5. @method man Which EDGE do you think would have a greater impact at #16 or the backend of the first round? Not only this year given as of now Young and Sweat are still on the team but long term? Branch would start this year. Would your first round Edge? If we trade Sweat which I would be a fan of then I could ride with your thinking but even then who are the options in that range? Back to the original premise. 3-5 targets for BPA at 16 or slight trade down. Brian Branch S/CB Anton Harrison T Peter Skoronski G Devon Witherspoon CB Darnell Washington/ Michael Meyer TE Bijan Robinson RB Other? Found a few more.
  6. I would like to extend Curl, however the defense falls off a cliff when he doesn't play and what if his price tag is to high? Regardless, we use three safeties often enough to warrant the pick. Danny is nice depth for nickel and outside cb but I wouldn't pencil him in as a starter. Just an option and still looking for 3-5 more impact players who could be our first pick in the draft.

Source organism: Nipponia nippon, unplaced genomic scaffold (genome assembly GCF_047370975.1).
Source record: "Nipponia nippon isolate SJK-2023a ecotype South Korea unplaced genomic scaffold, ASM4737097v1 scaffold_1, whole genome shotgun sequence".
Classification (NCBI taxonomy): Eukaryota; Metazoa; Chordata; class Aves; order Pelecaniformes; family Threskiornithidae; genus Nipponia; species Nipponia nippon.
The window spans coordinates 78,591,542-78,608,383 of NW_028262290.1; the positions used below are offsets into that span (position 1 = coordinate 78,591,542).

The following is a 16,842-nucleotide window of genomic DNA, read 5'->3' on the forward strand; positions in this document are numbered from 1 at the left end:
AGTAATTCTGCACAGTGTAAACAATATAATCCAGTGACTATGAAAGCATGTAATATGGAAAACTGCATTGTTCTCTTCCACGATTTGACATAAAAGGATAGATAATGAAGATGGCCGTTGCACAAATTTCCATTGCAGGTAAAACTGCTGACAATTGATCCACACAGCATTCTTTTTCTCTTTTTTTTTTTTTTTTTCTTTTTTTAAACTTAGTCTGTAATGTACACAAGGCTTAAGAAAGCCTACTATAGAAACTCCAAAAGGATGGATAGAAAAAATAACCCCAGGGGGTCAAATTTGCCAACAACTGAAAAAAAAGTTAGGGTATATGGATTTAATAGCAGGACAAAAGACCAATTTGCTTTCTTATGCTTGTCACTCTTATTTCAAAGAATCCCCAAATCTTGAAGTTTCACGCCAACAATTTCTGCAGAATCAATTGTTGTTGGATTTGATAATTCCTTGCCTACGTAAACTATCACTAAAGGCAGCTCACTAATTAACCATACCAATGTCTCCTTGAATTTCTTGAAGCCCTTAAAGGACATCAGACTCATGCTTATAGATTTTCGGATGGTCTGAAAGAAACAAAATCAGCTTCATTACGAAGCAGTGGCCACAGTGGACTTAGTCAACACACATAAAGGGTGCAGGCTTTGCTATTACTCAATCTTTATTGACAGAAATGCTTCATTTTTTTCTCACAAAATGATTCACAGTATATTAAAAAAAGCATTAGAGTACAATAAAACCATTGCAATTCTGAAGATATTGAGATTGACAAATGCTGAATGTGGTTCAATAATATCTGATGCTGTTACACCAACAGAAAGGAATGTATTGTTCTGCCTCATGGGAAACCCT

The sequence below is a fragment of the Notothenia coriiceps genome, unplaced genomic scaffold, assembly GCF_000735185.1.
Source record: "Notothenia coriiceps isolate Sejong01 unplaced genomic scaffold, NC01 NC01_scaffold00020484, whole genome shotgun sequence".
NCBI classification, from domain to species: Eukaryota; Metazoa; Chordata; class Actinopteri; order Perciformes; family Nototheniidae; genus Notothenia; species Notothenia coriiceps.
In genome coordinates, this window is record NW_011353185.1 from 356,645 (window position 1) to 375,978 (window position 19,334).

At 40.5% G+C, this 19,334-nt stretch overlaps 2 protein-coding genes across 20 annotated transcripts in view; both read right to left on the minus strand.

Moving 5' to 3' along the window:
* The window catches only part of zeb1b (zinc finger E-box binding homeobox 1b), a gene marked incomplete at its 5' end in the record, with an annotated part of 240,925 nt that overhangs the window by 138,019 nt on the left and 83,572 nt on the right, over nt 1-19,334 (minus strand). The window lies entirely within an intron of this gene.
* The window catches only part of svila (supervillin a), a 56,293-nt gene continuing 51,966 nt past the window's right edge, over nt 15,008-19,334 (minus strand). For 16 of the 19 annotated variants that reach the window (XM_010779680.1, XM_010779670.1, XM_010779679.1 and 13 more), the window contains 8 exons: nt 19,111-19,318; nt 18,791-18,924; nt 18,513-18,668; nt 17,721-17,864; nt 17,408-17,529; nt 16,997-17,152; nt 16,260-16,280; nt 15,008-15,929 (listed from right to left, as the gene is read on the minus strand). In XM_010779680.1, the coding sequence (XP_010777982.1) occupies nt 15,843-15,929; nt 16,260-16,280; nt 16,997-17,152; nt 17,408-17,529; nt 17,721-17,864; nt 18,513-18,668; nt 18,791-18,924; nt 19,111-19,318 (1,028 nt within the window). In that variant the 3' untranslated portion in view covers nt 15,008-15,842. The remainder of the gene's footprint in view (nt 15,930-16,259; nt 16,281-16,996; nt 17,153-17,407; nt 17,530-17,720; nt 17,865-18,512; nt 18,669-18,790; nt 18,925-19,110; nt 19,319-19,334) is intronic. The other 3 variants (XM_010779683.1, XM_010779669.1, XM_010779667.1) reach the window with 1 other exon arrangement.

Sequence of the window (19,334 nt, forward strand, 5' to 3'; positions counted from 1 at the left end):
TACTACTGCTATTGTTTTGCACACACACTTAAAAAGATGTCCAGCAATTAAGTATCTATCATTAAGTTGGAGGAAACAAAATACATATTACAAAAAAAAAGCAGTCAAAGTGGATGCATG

7. Disagree. Immediate impact would be to replace McCain's role in the slot for this upcoming season. Future impact is an upgrade to the defensive collapse when Curl is injured or a potential future replacement. Foresight could lead to the 3 safety look of Branch-Forrest-Butler in a couple seasons.